The impact of the use of eProctoring software on the privacy of university students
This article addresses the following question: what is the impact of the use of eProctoring programmes on the privacy of university students? A case that occurred in a Peruvian university in 2020 is used here to examine concepts related to eProctoring, namely privacy and personal data protection. The level of adoption of these technologies is also assessed, with a special focus on the Latin American region. The article ends with an analysis of the interaction between eProctoring and personal data protection rules, including the most recent case law on the matter.
Even though eProctoring, or remote proctoring, software has existed for years, it was not very well known before the Covid-19 pandemic. Unlike other educational tools, eProctoring has an enormous capacity to disrupt, mostly due to the intensive use of state-of-the-art technologies such as biometrics, facial recognition and artificial intelligence.
The advent of online classes in 2020 as a result of the pandemic marked the beginning of the widespread adoption of these computer programmes around the world. Their ability to control tests online and detect misconduct such as impersonation and plagiarism made these programmes a very attractive solution for universities.
However, the deployment of these technologies has sparked many negative reactions among student communities. Perhaps the most pertinent reactions revolve around whether it is appropriate to adopt technologies perceived as exceedingly invasive of privacy. Despite this and other concerns, universities have often imposed their use, even if the results are not always positive.
This article seeks to shed more light on the impact of the use of these technologies on the privacy of university students. Although it focuses on the Latin American region, and in Peru in particular, it addresses a problem that is also found with similar characteristics in other places where these programmes have been implemented.
In August 2020, Universidad Nacional Mayor de San Marcos (UNMSM), the biggest public university in Peru, announced that its annual admission test would be held online.11. Karina Garay, “San Marcos Anuncia Examen Virtual De Admisión Para El 2 y 3 De Octubre”. Agencia Peruana de Noticias Andina, August 28, 2020, accessed December 9, 2021, https://andina.pe/agencia/noticia-san-marcos-anuncia-examen-virtual-admision-para-2-y-3-octubre-811627.aspx. After months of uncertainty due to the measures adopted to restrain the spread of Covid-19, the news came as a relief to many applicants, but it also brought a new set of concerns with it.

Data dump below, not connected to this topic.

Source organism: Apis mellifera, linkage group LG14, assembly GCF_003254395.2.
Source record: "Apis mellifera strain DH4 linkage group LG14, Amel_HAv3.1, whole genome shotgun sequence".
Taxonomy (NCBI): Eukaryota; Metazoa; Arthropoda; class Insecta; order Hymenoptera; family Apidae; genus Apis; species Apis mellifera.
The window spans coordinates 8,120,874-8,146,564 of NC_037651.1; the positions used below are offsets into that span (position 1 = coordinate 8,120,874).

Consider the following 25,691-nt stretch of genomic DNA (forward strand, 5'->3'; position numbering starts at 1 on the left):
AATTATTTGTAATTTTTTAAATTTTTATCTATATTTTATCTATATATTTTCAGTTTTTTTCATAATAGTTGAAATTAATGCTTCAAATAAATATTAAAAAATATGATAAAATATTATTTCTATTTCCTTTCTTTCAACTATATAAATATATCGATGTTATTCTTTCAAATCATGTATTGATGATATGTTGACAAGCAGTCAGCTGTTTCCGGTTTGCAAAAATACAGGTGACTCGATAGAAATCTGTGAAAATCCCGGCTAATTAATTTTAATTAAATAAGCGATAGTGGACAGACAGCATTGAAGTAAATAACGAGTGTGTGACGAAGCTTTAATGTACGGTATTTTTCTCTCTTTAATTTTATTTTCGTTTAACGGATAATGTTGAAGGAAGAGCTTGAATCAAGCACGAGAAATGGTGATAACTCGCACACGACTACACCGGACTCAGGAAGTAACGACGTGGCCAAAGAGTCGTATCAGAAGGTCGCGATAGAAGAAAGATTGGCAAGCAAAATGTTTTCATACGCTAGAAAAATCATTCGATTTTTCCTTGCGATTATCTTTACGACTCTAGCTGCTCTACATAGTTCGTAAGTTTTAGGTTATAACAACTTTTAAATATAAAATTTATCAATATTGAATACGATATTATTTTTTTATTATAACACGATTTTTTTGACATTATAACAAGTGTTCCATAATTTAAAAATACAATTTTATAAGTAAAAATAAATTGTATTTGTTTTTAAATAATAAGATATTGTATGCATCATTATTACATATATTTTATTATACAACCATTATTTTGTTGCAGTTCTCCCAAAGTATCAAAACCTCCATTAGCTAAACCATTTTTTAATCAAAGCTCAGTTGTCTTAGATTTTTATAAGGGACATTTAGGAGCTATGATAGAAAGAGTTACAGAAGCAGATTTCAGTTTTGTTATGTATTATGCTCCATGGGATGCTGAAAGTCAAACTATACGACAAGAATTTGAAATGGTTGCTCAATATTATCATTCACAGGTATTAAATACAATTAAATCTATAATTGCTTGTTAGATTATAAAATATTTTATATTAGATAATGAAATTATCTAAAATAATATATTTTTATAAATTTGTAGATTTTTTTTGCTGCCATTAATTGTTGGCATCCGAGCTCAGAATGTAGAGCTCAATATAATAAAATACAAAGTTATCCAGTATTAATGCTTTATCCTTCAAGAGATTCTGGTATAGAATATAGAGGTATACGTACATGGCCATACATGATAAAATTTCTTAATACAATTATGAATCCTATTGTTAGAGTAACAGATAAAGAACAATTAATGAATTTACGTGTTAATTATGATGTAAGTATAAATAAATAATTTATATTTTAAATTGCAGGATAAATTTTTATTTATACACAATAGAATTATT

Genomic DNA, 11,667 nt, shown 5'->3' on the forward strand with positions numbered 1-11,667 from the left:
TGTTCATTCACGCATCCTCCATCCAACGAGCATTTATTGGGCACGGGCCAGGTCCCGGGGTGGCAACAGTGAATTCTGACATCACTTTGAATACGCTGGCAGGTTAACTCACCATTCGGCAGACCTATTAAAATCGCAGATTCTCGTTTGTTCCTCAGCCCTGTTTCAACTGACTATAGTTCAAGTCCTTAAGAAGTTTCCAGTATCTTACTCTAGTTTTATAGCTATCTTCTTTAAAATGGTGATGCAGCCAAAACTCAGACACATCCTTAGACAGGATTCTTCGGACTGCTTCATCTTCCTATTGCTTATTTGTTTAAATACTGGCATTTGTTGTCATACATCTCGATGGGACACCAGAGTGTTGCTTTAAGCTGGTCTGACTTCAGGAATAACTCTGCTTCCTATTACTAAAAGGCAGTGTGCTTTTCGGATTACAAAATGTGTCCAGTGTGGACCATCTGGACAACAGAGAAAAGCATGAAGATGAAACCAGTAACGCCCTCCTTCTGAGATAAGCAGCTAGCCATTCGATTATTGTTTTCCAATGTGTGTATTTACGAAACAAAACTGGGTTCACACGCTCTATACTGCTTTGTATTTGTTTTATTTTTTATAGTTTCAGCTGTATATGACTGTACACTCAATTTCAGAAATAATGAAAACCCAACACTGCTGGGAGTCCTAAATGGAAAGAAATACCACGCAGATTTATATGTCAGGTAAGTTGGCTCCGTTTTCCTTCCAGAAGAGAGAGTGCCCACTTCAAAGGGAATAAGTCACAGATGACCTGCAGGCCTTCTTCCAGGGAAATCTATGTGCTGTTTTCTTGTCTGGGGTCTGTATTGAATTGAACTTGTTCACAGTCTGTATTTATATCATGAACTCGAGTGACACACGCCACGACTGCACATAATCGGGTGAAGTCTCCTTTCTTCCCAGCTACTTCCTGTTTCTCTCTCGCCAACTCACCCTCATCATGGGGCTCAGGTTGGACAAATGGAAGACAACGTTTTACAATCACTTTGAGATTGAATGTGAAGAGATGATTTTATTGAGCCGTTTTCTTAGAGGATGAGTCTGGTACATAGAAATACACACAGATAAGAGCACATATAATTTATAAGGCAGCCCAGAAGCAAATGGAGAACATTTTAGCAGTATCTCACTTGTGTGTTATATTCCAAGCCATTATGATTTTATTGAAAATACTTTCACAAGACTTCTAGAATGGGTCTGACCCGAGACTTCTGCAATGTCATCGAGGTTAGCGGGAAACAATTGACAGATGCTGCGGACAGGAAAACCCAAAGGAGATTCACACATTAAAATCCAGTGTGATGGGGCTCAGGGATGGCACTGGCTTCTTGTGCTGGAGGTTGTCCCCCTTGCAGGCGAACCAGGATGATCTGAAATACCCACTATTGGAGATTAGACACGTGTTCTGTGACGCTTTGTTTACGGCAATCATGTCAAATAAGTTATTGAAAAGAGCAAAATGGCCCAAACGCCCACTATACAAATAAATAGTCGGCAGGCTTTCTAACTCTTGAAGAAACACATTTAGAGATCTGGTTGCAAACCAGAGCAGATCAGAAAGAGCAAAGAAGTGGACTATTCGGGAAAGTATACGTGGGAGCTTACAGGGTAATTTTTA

In its announcement, Universidad San Marcos also indicated that it had established a few measures to avoid any dishonest conduct that could occur in a test held online, but it did not go into detail on the matter. However, a week later, the head of the UNMSM Central Admissions Office provided more details in an interview:
Now that we have decided that the admissions test will be held online, a series of questions arise, mostly regarding the possibility of some students cheating on the test by using the computer to look for answers on web pages, having someone help them answer the questions or getting someone else to take the test in the applicant’s place. (…) An app that uses artificial intelligence will be used to identify whether the applicant in front of the computer on the day of the test is the same individual who completed the biometric registration. (…) This security application will record images once a minute and detect if someone is opening a web page other than that of the test. Furthermore, it will detect if the computer is connected to a peripheral device, such as a screen, a HDMI cable or remote software. The system can also register if someone takes a screenshot of the test or makes changes to a Windows window.22. “San Marcos: cómo evitarán plagios y suplantaciones en examen virtual de admisión”. Agencia Peruana de Noticias Andina, September 1, 2020, accessed December 9, 2021, https://andina.pe/agencia/noticia-san-marcos-como-evitaran-plagios-y-suplantaciones-examen-virtual-admision-811770.aspx.
Many applicants to the admissions test were initially sceptical and later stated their opposition to this new method for several reasons: some were related to the context of the pandemic, but others referred to structural deficiencies such as the digital divide and the fear generated by the use of previously unknown technologies which had become crucial for holding the test. In the months that followed, these people became organized and coordinated their resistance efforts to try to stop the online test.
However, UNMSM did not give in to the pressure and on the dates scheduled in October, it proceeded with the online test. Participation was low: only 8,000 out of an initial total of over 15,000 people took the exam. As many of its detractors expected, several incidents were reported during the test. For instance, there were complaints that many students were allowed to take the test without leaving their camera on even though this was a mandatory requirement. There were also reports that both questions and answers from the test were shared on social media. Even more astonishing were the complaints stating that the test had been broadcasted live on the Twitch streaming platform.33. L. Ancajima, “Examen Virtual De La UNMSM: Denuncian Plagio, Transmisiones En Vivo y Más Durante Su Desarrollo”. RPP, October 4, 2020, accessed December 9, 2021, https://rpp.pe/tecnologia/redes-sociales/examen-virtual-de-la-unmsm-denuncian-plagio-transmisiones-en-vivo-y-mas-durante-su-desarrollo-noticia-1296176.